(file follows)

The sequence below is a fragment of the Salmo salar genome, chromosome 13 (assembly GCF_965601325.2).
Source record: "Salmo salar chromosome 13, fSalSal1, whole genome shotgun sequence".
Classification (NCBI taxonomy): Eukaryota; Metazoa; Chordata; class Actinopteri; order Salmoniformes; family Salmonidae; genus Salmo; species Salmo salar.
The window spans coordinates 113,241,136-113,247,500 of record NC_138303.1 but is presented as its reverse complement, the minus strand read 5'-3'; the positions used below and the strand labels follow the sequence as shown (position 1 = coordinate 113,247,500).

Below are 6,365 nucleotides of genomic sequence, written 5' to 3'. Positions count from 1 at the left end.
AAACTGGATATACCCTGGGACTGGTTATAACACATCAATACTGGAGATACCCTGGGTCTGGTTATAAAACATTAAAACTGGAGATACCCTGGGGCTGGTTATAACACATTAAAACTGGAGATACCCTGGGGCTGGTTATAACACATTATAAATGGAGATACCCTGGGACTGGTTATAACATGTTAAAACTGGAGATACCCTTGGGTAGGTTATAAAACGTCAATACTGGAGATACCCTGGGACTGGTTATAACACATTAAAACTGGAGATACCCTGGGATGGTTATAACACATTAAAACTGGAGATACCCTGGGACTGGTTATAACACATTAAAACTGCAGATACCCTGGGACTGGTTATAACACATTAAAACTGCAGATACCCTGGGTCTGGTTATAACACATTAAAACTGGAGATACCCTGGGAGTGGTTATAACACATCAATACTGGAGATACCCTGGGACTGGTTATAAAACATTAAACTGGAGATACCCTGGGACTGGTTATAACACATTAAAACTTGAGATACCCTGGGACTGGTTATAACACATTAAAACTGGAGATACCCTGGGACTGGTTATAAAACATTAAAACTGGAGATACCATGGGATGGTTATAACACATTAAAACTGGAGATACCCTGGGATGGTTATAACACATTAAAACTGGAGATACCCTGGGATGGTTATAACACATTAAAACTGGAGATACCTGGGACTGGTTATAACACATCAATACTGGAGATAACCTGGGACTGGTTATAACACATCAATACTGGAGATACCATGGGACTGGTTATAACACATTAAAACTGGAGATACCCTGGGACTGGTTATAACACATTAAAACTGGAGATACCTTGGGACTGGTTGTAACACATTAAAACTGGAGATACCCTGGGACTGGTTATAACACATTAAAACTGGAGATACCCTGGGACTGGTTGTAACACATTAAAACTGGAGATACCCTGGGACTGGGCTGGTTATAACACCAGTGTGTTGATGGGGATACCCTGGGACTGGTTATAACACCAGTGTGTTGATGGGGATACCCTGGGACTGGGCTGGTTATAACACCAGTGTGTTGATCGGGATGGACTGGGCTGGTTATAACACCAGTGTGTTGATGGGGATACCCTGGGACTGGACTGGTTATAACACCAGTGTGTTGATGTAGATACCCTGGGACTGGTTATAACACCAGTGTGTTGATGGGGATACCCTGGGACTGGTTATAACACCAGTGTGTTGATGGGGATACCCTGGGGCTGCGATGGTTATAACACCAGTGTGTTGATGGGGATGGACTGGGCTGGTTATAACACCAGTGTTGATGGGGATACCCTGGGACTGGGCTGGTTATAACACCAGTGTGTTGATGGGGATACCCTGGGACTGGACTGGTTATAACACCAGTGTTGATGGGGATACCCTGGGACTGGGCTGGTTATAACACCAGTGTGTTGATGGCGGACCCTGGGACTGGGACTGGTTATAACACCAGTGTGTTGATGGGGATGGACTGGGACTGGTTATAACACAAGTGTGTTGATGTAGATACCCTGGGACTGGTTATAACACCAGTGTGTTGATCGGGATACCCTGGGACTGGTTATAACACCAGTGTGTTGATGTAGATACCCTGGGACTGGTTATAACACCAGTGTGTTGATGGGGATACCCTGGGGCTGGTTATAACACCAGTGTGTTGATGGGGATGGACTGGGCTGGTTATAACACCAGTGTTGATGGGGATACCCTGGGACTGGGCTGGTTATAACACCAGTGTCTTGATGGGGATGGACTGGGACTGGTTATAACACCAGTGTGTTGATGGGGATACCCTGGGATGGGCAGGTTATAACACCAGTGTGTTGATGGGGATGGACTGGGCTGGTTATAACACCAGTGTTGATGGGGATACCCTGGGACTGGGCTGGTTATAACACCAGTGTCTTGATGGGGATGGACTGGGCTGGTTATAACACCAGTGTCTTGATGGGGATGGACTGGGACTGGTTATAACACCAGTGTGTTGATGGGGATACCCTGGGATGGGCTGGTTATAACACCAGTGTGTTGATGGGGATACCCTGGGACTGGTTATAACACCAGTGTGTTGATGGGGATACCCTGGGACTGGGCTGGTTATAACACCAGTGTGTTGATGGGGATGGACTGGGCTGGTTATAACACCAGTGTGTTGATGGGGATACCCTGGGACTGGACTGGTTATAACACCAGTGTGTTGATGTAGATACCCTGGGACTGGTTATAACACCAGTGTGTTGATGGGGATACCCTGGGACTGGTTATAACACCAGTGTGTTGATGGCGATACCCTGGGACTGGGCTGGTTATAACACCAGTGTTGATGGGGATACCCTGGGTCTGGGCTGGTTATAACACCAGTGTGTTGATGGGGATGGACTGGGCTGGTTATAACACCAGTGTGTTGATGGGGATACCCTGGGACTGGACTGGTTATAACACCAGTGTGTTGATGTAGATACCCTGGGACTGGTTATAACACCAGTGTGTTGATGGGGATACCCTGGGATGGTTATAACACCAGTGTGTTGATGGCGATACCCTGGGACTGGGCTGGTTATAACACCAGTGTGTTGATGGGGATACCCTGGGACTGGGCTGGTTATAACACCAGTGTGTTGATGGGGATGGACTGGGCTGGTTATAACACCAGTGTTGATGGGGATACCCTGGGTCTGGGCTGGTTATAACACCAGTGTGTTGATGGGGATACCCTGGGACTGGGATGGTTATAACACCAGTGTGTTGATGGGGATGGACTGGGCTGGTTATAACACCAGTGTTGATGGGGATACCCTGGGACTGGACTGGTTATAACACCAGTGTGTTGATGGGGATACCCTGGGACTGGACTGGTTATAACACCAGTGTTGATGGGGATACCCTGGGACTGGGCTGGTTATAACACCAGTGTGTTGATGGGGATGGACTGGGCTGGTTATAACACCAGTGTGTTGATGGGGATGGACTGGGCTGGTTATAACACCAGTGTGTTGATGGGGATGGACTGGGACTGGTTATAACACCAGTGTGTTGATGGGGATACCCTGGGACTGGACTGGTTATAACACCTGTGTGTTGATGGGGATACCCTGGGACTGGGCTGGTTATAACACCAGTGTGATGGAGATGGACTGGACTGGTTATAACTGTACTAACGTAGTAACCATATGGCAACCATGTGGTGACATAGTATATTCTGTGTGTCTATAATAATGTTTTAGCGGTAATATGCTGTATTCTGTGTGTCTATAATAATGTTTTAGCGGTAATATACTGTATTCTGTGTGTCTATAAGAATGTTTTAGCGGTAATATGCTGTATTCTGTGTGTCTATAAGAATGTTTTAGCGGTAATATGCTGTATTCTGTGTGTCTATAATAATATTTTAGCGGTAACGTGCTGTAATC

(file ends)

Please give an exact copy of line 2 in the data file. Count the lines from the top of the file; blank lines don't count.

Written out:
Source record: "Salmo salar chromosome 13, fSalSal1, whole genome shotgun sequence".